Breast milk is the best milk for babies as it is perfectly balanced to give your baby everything he or she needs, right from the start. Breast milk is a natural product, easy to digest, and contains all the ingredients that your baby needs to grow and develop. It is ingenious also, adapting to the baby's changing needs, day by day, providing the perfect nutritional mix.
Breast milk also protects: the milk comes directly from your body, and is untouched by human hands – so potential bacterial infection is greatly reduced. Antibodies transferred by the mother, through the milk, provide further protection. There is less chance of your baby developing gastroenteritis, chest infections and diabetes. However breastfeeding is not always possible for everyone and there are several formula milks available for mums who are bottle feeding.
Breastfeeding is not always possible for everyone and there are several formula milks available for mums who are bottle feeding.
Before you decide on how you are going to feed your baby do have a chat with mums who have breastfed and bottle fed and talk to your public health nurse, GP or Dietitian.
Get plenty of good advice and make the best decision for you and your baby. If you are not sure you can always start breastfeeding and move to a bottle later on.
It is very difficult to go from bottle feeding to breastfeeding so always try the breast first! Do remember that the decision of how to feed your baby‚ breast or bottle‚ is yours alone and you must choose the method you feel is best for your baby and that you are most comfortable with.
Remember ‚ if you choose to bottle feed your baby you must always use a proper baby formula ‚never cow‚' s milk. Cow's milk (or goat's, sheep's) is not suitable for babies and can make them quite ill. Make sure you use a formula milk that is specially designed to meet the needs of human babies!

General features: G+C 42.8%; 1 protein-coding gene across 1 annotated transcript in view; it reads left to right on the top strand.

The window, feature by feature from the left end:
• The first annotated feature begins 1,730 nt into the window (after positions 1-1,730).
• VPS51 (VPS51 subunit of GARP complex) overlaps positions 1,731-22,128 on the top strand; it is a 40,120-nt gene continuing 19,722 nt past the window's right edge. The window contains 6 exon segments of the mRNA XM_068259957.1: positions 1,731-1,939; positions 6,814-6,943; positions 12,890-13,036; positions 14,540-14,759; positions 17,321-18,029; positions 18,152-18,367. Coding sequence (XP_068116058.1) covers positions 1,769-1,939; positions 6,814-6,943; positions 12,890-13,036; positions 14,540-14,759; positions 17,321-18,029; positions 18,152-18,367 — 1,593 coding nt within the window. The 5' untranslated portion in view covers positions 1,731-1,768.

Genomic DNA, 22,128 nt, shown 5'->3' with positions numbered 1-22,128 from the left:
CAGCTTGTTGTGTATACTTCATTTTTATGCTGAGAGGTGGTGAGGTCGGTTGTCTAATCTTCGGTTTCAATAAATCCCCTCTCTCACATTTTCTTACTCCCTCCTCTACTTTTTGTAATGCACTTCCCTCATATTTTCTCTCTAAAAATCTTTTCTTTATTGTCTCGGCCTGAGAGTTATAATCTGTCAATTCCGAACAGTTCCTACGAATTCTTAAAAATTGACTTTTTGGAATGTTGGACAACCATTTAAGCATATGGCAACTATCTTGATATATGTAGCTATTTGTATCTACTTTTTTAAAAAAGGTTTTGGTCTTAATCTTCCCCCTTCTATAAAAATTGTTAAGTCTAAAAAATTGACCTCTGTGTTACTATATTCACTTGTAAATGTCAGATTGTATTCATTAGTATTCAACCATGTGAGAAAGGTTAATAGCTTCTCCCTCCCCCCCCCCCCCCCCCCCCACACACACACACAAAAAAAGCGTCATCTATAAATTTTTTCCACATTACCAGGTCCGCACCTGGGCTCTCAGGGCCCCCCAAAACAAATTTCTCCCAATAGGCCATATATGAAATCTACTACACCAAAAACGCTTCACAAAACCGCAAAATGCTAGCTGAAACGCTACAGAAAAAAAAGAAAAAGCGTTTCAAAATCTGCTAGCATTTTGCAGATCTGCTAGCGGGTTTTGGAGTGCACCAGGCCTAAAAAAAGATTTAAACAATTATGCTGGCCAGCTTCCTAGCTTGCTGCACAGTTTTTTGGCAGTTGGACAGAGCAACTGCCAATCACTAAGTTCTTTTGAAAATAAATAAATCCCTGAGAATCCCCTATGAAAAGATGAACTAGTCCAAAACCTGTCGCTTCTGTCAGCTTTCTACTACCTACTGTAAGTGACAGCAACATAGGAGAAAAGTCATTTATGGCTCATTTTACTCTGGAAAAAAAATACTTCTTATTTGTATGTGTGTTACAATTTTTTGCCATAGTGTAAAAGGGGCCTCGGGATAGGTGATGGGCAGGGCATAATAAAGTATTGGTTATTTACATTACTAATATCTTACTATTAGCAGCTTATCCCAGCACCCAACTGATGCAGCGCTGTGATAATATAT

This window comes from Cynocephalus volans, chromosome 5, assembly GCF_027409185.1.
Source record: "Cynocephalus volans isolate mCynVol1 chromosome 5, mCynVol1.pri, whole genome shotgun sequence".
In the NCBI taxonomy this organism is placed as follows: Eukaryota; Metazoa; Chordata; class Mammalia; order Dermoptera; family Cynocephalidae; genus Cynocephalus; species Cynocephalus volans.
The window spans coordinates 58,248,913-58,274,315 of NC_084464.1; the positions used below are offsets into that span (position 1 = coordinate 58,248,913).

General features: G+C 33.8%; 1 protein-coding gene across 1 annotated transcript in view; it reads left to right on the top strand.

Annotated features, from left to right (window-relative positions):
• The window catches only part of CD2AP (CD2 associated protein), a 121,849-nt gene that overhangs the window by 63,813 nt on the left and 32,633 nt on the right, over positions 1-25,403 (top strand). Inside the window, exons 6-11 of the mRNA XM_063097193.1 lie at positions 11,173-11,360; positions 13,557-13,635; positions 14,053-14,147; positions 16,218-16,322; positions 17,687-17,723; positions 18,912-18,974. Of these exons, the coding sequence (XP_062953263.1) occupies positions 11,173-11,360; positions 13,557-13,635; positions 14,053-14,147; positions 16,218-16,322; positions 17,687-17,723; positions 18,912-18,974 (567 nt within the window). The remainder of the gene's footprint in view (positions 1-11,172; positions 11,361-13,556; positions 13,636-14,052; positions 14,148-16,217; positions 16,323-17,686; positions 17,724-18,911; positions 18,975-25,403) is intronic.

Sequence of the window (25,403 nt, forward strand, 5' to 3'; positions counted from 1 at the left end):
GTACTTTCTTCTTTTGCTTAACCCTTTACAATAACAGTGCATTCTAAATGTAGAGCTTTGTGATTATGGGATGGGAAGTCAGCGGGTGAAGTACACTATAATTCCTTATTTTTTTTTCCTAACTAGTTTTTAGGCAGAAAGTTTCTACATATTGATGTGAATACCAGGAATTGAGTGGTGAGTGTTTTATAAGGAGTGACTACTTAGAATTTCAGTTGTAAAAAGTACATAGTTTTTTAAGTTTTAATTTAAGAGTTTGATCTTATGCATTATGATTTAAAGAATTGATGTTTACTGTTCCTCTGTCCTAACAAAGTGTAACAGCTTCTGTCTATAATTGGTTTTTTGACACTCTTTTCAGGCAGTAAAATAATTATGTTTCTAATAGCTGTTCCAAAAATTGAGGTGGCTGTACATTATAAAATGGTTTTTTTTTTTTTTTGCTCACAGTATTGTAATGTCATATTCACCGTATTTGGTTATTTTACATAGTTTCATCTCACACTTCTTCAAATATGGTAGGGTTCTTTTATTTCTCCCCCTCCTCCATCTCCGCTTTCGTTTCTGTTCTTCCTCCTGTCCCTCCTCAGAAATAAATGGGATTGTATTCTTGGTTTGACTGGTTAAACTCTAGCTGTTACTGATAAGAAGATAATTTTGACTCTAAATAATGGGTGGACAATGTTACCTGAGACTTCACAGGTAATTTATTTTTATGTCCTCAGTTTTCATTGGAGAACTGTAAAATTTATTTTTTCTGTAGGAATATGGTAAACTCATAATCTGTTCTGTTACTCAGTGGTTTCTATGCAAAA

Parents often worry about how much milk their baby should be drinking ‚ especially when they are breastfeeding and have no idea how much milk their baby is drinking. The temptation is always to compare your baby with someone else's and while this can be useful you have to remember that the amount of milk a baby needs varies from baby to baby.
Some babies will feed more often than others and all these differences are normal. As long as your baby is gaining weight steadily, there is no need to worry about how much they are taking. On average, a baby will gain between 4 and 6oz (100-150g) per week. If you are worried about your baby's weight, you can have their weight checked at your GP clinic or local health centre.
Babies need breast or formula milk for at least one year but they should start taking some solid foods from 4-6 months. It is recommended that you breastfeed for the first six months and then start to introduce solid foods.
Babies who are bottle fed may need to start on solid foods around 4 months. Remember‚ never give your baby any solid foods before 4 months either in their bottles or separately‚ their digestive systems are simply not ready to cope. Have a look at our ‚weaning‚section for tips on when and how to start spoon feeding your baby.
You don't need to deliberately eat extra food when you are breastfeeding as your appetite will naturally increase to the right level. Do follow the basic healthy eating guidelines and pay special attention to protein and calcium. Protein is found in meat, chicken, fish, eggs, beans, nuts and lentils.
You need to eat these foods at least twice a day e.g. a chicken sandwich at lunch time and steak or pork chops at dinner. Calcium is needed for healthy bones, both your and your baby's. Breastfeeding mums need 5 servings of dairy foods everyday to make sure they are getting enough. One serving is 1 glass of milk, 1 yoghurt or 1 oz of hard cheese (about the size of a small matchbox).